22LR Conversion Kits

Oleg‘s continued promotion of a conversion kit for the KelTec PF-9 prompted this post.  I’m a fan of such conversion kits, to a point.  I own one for my Glock 20.

I bought mine so I would have a reliable (when using good ammo) low-recoil option for new shooters that cost less than a Sig Mosquito or similar, but resembled a traditional carry pistol.  It has worked very well in this capacity.

I also bought into the whole idea of a these kits being a cheap way to practice with the same gun I carry.  In practice, that has been a bit less successful.  Sure, the grip and trigger pull are the same, as is the overall size of the gun.  That is where the similarity ends.  The weight is very different.  Fully loaded with 15+1 in the 10mm configuration, it weighs a touch over 40 ounces.  Fully loaded with 10+1 in the .22 configuration, it weighs less than 21 ounces.  In other words, it is half the weight of the original.  This changes how it carries in the holster.  The draw is different.  The balance is different.  The recoil is different (nonexistent).  I don’t own a PF-9 kit, but I would expect similar results.

The ammo cost savings is certainly a factor to consider.  I reload, so it was less of a concern for me.  At current consumable prices, 10mm ammo costs me less than $18 (and about fifteen minutes) per one hundred rounds, including a pro-rated cost for brass.  Compare this to CCI MiniMags, at $7 per hundred, which are pretty much the gold standard for 22LR ammo.  At a savings of $11 per hundred rounds, I would have to shoot two and a half thousand rounds just to recover the cost of the conversion kit. The 9mm comes out similarly, in that the kit for the PF-9 is $200 instead of $280, but the cost savings is only $8 per hundred rounds based on my cost of $15 per hundred reloaded rounds.

Sure, there are cheaper ammo options – Remington Thunderbolts at two bucks per 50 rounds, but these (and the other economy options) are problematic in virtually every gun, particularly semi-automatics.  If you don’t reload, and don’t mind the probability of needing to clear multiple malfunctions per magazine, you can recover the cost of the kit in about half the number of rounds stated above.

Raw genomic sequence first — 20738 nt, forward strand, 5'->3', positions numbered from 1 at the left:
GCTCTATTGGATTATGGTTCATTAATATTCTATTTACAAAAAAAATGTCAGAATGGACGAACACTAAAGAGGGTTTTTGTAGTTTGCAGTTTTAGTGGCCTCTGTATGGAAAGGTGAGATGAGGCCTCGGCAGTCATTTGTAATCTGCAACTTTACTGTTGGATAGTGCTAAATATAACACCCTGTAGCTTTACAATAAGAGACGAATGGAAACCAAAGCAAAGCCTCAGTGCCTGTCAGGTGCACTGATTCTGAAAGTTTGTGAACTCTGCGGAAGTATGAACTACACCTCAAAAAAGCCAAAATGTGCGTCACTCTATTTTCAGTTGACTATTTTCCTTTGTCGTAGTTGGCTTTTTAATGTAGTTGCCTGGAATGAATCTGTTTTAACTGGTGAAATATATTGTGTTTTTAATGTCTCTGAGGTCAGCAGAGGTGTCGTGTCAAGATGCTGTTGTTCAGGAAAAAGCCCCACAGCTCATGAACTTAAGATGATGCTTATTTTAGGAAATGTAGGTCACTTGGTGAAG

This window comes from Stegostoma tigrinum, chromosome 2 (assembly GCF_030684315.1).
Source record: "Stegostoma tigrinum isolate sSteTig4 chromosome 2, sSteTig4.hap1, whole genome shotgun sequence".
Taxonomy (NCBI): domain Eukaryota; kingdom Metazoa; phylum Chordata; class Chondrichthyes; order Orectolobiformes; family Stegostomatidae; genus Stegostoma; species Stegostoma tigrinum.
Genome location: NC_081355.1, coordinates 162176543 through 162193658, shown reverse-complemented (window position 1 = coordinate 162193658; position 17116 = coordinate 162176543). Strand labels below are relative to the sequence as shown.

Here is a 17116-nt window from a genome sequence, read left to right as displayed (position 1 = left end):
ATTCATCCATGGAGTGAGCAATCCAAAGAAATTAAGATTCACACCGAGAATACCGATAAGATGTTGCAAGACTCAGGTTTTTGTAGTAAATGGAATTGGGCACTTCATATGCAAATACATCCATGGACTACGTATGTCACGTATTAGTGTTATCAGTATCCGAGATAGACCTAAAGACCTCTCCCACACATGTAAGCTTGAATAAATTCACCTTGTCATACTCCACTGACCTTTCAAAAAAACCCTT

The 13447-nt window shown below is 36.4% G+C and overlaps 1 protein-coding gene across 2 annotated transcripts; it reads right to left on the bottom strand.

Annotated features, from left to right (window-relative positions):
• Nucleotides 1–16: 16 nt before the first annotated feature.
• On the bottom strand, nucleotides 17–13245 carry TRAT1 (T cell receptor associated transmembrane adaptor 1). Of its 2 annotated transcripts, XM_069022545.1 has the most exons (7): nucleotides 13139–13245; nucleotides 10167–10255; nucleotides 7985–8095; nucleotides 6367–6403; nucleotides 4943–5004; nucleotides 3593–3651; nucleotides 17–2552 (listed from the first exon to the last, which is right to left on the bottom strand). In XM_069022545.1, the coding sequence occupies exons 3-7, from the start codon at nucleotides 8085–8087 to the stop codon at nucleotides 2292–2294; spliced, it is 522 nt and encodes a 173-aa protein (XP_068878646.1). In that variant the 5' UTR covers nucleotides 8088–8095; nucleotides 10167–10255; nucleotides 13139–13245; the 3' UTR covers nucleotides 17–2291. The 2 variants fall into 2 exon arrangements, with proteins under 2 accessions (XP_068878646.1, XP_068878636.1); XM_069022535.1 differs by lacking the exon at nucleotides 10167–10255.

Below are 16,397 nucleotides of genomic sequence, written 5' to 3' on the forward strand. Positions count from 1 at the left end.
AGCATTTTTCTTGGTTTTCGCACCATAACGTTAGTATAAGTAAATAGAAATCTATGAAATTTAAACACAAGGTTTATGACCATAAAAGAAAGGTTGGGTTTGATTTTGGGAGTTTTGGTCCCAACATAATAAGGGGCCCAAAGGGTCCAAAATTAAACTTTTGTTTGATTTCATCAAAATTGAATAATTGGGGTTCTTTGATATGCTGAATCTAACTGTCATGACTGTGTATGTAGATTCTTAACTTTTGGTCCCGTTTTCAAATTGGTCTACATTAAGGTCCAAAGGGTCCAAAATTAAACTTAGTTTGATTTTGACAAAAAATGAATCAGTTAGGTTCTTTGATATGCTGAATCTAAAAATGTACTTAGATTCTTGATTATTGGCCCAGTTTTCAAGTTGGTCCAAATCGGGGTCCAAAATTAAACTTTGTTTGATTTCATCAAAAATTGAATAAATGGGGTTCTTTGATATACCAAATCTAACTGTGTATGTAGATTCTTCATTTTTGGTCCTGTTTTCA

The kit will cost a little less than half as much as the street price for a new Glock, and two-thirds or more of what a new PF-9 will cost.  This represents a significant investment.  Sure, shooting is fun.  The more you do it, the better you will become.  I’m not trying to talk anyone out of buying one of these kits.  I just want to make sure that anyone out there who is considering such an option has realistic expectations.

Shoot safely!

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4 Responses to 22LR Conversion Kits

  1. Larry says:

    So far I haven’t seen one for the G36, but that’s why I have the High Standard.

    • alaskan454 says:

      I thought somebody made one, but I can’t seem to find it either. The HS is a lot of fun, and cost a lot less than any kit you’d find, even if it doesn’t fit your hand like the Glock does.

  2. Critter says:

    i have one of these for a Glock 19/23 and find it invaluable for teaching new shooters. it’s also a load of fun for me and cheap to operate as well. can’t really think of a downside.

    • alaskan454 says:

      There really isn’t a downside, unless you’re expecting it to feel exactly like the original with the single exception of recoil.

      The weight difference really threw me. There is no /need/ for the kit pieces to be nearly as heavy as the original, but I expected more heft than there is. Until I adjust, when I draw, I’m way off. The much lighter kit comes up so fast that I tend to go high and have to adjust back down to get on target. When I go back to full power after a few hundred rounds through the kit, I’m expecting a good sight picture quite a bit before I actually get it there. I know. Nit-picking.

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